Eight former secretaries of state and three former defence secretaries wrote to members of Congress warning that passing the resolution would damage vital US interests in the Middle East. President George W Bush - who backed recognising the genocide in 2000 - also warned that while "we all deeply regret the tragic suffering of the Armenian people, this resolution is not the right response to these mass killings."

Mr Bush said the resolution would do "great harm to our relations with a key ally in NATO and in the global war on terror".

The debate has even embroiled American Jewish groups in controversy.

Turkey is the only Muslim country friendly to Israel and leading US Jewish organisations have called upon congress to resist Armenian entreaties that the genocide be recognised. "I don't think congressional action will help reconcile the issue. The resolution takes a position; it comes to a judgment," said Abe Foxman, head of the Anti-Defamation League earlier this year. "The Turks and Armenians need to revisit their past. The Jewish community shouldn't be the arbiter of that history, nor should the US Congress."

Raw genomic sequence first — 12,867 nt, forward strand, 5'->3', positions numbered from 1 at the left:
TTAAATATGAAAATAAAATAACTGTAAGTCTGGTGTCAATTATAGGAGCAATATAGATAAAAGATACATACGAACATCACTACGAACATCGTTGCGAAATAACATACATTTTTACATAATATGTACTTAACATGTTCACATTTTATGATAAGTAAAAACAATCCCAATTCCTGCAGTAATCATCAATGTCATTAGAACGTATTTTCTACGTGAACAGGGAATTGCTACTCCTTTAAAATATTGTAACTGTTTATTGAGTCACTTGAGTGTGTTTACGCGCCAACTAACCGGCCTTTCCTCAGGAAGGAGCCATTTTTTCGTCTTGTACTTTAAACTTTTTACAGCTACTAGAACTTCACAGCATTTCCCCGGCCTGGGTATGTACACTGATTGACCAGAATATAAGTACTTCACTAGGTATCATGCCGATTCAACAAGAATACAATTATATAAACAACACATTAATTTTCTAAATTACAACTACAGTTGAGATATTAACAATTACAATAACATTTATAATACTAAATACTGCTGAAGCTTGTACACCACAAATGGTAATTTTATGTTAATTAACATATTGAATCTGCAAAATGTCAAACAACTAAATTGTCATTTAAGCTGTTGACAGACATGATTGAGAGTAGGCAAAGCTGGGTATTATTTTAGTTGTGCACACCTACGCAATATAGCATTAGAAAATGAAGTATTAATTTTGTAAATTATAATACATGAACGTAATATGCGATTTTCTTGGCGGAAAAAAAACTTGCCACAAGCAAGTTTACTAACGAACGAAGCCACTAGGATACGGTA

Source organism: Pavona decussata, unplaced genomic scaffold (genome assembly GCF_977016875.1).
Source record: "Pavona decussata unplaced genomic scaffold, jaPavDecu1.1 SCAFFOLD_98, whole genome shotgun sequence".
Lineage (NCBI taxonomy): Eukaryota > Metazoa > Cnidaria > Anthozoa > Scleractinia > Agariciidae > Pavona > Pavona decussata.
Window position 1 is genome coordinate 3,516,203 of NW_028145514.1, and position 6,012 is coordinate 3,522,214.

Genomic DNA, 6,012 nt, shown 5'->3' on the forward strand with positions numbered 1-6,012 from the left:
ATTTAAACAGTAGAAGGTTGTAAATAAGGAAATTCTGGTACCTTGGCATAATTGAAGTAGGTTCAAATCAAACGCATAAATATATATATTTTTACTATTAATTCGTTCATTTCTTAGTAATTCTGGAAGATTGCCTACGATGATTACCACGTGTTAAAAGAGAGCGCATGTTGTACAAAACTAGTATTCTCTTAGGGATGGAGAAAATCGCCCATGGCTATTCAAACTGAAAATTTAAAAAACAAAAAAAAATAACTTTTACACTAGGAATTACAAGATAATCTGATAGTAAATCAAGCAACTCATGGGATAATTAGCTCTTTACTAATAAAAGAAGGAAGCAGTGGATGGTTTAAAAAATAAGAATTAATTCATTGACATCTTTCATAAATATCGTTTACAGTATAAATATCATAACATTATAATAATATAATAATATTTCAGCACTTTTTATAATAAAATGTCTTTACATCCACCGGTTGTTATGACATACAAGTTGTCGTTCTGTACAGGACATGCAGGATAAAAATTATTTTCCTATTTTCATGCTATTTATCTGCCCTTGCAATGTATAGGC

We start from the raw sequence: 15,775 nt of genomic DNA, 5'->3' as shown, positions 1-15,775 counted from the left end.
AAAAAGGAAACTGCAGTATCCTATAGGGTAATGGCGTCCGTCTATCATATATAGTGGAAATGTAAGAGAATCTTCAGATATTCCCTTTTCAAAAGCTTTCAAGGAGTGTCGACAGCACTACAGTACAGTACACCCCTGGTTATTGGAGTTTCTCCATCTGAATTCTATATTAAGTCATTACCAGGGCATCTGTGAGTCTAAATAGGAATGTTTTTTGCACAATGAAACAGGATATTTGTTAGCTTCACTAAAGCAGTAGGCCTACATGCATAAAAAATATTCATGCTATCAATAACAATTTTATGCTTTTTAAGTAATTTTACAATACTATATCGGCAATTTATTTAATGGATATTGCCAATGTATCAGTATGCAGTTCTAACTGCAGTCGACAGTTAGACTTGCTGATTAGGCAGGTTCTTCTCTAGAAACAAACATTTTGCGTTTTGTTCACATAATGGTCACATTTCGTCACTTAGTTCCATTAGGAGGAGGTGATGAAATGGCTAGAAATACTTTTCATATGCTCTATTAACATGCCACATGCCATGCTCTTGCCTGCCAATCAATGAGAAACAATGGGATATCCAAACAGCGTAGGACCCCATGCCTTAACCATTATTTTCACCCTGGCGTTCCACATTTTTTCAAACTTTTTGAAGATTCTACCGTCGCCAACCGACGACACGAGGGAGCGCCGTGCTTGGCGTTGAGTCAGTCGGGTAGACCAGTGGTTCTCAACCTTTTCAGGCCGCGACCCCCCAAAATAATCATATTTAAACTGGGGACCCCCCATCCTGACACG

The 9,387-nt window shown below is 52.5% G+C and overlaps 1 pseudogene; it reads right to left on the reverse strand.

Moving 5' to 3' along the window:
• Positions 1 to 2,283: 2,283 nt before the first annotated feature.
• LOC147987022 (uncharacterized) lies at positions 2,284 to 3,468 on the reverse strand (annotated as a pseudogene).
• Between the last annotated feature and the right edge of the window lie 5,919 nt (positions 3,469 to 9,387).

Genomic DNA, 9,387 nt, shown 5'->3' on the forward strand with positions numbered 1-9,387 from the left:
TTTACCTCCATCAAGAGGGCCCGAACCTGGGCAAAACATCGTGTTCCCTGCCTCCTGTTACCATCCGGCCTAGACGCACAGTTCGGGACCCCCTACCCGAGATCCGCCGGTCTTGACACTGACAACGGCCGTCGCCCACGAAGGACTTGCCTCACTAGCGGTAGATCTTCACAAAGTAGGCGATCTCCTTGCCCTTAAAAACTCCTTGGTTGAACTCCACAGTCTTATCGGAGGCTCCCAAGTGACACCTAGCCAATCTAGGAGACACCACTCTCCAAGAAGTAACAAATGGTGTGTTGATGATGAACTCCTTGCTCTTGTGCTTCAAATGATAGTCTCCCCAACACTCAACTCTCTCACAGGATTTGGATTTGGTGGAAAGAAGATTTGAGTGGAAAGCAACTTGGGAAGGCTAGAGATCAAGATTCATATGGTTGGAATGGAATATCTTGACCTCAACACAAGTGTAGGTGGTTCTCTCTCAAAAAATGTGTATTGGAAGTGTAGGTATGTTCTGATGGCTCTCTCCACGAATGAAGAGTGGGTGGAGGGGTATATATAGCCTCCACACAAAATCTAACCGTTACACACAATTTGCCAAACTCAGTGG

Hide Ad
Hide Ad

Jewish reluctance to recognise another genocide has been criticised by members of Congress and Armenian campaigners.

In London, the US Secretary of Defence, Robert Gates, warned that the consequences of the decision to have a full vote on the genocide resolution could be severe. "The Turks have been quite clear about some of the measures they would have to take if this resolution passes."

Mr Gates said Turkey was vital to the US war effort in Iraq, with 70 per cent of US air cargo and 30 per cent of fuel shipped to Iraq passing through Turkey and the country's Incirclik airbase acting as a vital hub for US operations.